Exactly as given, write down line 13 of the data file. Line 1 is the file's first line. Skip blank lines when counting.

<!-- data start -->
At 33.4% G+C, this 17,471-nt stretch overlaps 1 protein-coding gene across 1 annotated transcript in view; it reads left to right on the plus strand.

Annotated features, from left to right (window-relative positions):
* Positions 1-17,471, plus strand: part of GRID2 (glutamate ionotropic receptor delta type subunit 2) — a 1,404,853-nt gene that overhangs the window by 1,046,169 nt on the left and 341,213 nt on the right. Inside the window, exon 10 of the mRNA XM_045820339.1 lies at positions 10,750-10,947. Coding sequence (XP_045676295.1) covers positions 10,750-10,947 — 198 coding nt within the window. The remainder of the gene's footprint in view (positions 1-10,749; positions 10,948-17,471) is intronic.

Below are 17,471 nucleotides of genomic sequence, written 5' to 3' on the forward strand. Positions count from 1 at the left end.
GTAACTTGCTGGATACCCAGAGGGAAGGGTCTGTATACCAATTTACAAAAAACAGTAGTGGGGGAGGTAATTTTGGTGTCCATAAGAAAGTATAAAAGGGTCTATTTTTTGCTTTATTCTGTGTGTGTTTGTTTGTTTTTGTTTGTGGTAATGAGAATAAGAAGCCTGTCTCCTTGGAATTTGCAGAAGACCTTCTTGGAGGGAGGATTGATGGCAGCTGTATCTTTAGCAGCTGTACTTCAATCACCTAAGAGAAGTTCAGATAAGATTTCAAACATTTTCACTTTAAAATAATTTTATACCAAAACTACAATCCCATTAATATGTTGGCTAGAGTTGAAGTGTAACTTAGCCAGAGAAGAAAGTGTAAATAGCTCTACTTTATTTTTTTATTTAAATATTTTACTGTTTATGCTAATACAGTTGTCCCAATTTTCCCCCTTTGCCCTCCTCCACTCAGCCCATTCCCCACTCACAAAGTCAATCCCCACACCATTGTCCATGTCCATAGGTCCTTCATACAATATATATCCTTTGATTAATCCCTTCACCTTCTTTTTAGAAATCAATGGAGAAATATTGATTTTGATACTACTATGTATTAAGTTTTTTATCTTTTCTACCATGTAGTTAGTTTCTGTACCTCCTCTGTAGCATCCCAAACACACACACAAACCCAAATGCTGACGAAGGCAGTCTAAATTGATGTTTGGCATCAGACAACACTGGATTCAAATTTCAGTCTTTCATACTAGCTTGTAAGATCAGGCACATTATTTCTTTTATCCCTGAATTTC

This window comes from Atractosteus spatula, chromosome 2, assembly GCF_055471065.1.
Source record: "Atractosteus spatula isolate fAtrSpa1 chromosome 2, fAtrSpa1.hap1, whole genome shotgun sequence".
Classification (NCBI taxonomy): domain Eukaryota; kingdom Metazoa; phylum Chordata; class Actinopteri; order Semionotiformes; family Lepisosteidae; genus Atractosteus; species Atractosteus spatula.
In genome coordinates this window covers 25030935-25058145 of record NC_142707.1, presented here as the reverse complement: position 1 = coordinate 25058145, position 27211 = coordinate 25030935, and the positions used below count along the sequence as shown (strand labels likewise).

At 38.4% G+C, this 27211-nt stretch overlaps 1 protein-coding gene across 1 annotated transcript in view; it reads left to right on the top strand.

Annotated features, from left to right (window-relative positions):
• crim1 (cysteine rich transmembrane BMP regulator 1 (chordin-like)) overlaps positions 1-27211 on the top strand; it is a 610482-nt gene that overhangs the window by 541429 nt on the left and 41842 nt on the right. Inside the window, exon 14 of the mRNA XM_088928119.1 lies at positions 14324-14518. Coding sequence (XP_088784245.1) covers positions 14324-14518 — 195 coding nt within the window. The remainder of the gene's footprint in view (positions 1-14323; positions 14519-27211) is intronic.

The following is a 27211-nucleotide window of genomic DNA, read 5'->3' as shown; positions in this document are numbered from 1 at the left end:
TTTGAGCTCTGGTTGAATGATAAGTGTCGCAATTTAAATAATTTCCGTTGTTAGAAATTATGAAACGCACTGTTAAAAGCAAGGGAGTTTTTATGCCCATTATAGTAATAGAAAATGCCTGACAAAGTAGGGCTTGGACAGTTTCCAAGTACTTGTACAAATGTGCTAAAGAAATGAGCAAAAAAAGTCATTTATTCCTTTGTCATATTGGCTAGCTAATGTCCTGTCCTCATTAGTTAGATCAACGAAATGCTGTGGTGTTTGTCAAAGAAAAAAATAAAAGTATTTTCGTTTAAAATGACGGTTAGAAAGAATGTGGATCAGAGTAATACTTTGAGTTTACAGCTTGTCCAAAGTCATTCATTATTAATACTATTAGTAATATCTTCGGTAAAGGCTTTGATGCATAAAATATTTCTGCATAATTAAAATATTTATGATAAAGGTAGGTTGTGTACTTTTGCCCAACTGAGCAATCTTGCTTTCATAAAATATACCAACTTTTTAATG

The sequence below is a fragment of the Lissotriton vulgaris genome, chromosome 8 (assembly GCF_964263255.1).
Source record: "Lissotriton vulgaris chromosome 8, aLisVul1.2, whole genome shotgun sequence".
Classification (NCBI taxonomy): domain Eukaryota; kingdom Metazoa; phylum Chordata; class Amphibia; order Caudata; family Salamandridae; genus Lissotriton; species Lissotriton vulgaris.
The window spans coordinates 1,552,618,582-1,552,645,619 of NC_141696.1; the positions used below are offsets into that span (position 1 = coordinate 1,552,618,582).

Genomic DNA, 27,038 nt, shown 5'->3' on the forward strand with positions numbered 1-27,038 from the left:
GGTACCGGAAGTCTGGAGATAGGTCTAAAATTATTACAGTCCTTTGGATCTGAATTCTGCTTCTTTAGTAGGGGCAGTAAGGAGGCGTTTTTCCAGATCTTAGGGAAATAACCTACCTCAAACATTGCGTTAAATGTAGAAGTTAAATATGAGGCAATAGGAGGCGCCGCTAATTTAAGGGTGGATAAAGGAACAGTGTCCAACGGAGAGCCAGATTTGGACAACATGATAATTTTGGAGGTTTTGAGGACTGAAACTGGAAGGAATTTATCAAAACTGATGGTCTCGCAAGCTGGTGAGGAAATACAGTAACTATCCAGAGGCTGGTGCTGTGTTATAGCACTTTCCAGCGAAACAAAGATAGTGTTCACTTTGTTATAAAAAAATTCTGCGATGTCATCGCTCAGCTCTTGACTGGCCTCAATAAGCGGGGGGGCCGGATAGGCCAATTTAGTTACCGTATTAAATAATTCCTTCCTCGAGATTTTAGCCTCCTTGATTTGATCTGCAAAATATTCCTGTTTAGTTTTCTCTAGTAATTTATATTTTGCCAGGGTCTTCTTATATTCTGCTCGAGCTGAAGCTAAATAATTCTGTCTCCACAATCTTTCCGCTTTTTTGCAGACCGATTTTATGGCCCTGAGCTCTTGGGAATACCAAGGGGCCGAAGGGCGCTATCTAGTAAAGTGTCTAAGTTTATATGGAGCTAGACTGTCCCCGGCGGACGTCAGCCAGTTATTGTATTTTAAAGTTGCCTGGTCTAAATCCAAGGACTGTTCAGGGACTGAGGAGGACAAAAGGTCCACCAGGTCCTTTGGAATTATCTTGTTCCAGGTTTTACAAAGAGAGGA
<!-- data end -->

The following is a 27211-nucleotide window of genomic DNA, read 5'->3' as shown; positions in this document are numbered from 1 at the left end: